Knife crime is on the rise with fatal stabbings at a record high. Whilst there are many reasons for this rise, the ease of availability of knives is one of the major reasons why knives constitute a high proportion of weapon-related crime. Almost everyone will have access to a kitchen knife but knives and sharps objects are also easily obtainable in garden centres and builders merchants, from catalogues and on the internet.

The law

Under the Criminal Justice Act 1988, it is an offence for any person to sell to a person under 18:

  • any knife, knife blade or razor blade
  • any axe
  • any other article that has a blade or is sharply pointed and is made or adapted for use for causing injury to the person

The prohibition does not apply to:

  • folding pocket knives if the cutting edge of the blade is less than 7.62 cm (three inches)
  • replacement cartridges for safety razors, where less than 2 mm of the blade is exposed


The legislation is enforced by the police and trading standards, however many of our builders’ merchant and garden centre clients have been seeking advice on this matter from the safety professionals here at Southalls.

What should you do?

1. Age verification checks

Always ask young people to produce proof of their age. A passport or photocard driving licence can also be accepted, but make sure that the card matches the person using it and the date of birth shows they are 18 or over.

2. Operate a Challenge 21 or Challenge 25 policy

This means that if the person appears to be under 21 or 25, they will be asked to verify that they are 18 or over by showing valid proof of age. Challenge 25 stickers on counters are a useful reminder to staff.

3. Staff training

Make sure your staff are properly trained. They should know which products are age restricted, what the age restriction is and the action they must take if they believe a person under is attempting to buy. This training can be logged on Safety Cloud.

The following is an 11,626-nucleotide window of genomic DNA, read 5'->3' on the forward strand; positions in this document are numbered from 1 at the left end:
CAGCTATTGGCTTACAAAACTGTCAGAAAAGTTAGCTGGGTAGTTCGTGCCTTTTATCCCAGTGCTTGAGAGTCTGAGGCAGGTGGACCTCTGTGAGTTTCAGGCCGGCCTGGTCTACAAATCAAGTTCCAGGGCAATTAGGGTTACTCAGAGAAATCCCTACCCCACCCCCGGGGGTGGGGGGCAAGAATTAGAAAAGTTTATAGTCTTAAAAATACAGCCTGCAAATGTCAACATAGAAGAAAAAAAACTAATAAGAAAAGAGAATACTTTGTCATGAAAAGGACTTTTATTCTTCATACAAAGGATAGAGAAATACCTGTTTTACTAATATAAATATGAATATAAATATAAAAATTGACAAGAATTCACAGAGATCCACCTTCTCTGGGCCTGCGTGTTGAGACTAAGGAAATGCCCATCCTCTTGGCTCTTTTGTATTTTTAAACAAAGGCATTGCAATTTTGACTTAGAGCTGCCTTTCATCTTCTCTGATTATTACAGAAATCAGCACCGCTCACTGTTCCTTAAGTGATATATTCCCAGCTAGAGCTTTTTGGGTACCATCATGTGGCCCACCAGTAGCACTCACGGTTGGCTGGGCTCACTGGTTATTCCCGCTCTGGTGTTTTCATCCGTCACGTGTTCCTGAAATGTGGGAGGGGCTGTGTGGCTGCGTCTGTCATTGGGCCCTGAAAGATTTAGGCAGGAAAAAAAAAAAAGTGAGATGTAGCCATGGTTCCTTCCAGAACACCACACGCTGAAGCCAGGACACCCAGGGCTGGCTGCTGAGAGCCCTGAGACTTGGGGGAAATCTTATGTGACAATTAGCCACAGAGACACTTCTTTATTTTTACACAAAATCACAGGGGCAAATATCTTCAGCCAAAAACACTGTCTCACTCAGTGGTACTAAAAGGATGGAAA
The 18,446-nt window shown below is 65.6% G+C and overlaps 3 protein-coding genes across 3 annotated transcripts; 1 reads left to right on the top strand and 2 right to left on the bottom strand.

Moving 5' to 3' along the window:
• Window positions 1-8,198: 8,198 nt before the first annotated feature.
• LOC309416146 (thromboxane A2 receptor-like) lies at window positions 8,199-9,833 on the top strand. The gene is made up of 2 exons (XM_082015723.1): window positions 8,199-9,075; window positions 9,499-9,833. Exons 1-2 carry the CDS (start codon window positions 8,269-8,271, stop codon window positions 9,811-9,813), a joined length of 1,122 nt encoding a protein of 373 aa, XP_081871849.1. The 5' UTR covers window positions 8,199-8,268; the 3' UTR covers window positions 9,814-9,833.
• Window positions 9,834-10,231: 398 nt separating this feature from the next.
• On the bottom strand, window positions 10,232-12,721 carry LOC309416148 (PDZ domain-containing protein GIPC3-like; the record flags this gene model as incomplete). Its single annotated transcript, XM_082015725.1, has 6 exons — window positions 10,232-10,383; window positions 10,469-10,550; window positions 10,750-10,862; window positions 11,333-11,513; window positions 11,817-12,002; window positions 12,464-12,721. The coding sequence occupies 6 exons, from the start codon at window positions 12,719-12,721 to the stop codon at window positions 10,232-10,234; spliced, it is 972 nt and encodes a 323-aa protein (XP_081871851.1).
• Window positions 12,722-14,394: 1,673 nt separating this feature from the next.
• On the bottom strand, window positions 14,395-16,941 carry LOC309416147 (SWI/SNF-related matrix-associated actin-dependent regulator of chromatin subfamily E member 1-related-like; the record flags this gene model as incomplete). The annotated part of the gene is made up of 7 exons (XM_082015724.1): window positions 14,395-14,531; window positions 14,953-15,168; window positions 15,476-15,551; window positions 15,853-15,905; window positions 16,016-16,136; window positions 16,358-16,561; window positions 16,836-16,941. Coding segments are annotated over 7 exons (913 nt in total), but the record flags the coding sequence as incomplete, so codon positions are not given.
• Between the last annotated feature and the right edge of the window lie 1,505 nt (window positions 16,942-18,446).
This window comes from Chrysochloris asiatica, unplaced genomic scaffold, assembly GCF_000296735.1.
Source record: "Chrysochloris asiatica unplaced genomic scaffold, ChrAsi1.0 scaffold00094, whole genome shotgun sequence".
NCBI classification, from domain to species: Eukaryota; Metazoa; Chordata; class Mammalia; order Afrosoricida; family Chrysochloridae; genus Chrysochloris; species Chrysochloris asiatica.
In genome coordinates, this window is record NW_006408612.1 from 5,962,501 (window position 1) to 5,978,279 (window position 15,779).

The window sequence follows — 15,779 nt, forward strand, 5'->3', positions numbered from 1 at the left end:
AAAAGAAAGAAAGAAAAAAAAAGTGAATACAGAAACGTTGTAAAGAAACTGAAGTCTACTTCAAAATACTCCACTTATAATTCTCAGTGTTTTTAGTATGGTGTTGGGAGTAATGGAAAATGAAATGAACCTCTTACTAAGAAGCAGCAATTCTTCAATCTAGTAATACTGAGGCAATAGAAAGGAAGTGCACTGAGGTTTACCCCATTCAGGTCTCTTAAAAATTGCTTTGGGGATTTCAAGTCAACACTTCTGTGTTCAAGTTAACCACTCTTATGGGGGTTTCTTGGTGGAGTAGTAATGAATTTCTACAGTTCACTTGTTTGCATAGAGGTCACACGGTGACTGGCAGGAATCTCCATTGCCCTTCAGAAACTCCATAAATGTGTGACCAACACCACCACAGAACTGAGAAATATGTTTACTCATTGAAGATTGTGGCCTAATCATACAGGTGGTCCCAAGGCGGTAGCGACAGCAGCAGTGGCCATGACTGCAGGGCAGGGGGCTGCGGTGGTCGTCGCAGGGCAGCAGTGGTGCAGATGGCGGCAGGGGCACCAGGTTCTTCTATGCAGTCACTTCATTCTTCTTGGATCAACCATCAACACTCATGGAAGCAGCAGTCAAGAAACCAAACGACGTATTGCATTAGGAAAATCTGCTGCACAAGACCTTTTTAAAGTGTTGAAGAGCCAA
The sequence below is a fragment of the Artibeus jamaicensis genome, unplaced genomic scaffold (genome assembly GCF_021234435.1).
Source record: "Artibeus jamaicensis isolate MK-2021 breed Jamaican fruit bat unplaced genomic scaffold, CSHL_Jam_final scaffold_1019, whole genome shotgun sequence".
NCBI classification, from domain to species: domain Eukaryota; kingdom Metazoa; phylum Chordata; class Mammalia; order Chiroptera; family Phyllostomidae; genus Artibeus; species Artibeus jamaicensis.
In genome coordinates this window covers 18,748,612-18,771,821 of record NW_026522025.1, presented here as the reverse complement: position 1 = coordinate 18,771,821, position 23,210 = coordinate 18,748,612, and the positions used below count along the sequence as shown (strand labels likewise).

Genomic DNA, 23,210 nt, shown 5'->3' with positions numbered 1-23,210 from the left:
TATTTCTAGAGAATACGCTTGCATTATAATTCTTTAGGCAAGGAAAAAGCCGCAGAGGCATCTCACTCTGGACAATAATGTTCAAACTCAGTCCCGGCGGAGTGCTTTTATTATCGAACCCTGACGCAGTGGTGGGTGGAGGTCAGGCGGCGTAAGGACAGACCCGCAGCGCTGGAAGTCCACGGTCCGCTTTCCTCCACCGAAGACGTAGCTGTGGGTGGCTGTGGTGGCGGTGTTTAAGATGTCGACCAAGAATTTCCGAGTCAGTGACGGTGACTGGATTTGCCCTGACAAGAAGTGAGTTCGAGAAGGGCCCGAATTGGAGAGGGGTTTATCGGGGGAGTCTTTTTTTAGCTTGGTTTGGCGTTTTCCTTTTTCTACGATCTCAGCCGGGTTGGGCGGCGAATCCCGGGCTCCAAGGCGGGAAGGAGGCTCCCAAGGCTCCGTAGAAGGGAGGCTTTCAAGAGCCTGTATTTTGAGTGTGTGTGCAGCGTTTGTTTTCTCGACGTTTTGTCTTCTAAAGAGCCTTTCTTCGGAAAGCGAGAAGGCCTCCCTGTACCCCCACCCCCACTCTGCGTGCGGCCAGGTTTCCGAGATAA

4. Maintain a refusals log

All refusals should be recorded (date, time, incident, description of potential buyer). Maintaining a refusals log will help to demonstrate that you have actively refused sales and have effective systems in place.

5. Store & product layout

Identify the age-restricted products in your store and consider moving them nearer to the counter, or even behind it. Consider displaying dummy packs so that people have to ask for the products if they want to buy them.

6. Till prompts

If you possess an EPoS system, it may be possible to use it to remind staff of age restrictions via a prompt. Alternatively, stickers can be used over certain product barcodes.

7. Signage

Display posters showing age limits and a statement regarding the refusal of such sales. This may deter potential purchasers and act as a reminder to staff.

8. Closed-circuit television (CCTV)

A CCTV system may act as a deterrent and reduce the number of incidents of underage sales. It will also help you to monitor ‘blind spots’ within your store, if it is not possible to change the layout or relocate the products behind, or closer to, the counter.

At Southalls, our main remit is advice on health & safety and food safety matters in garden centres and builders merchants, but at times we become a ‘one stop shop’ for client queries in the wider context. Please contact Southalls for further information on retail environment knife sales or advice regarding online knife sales.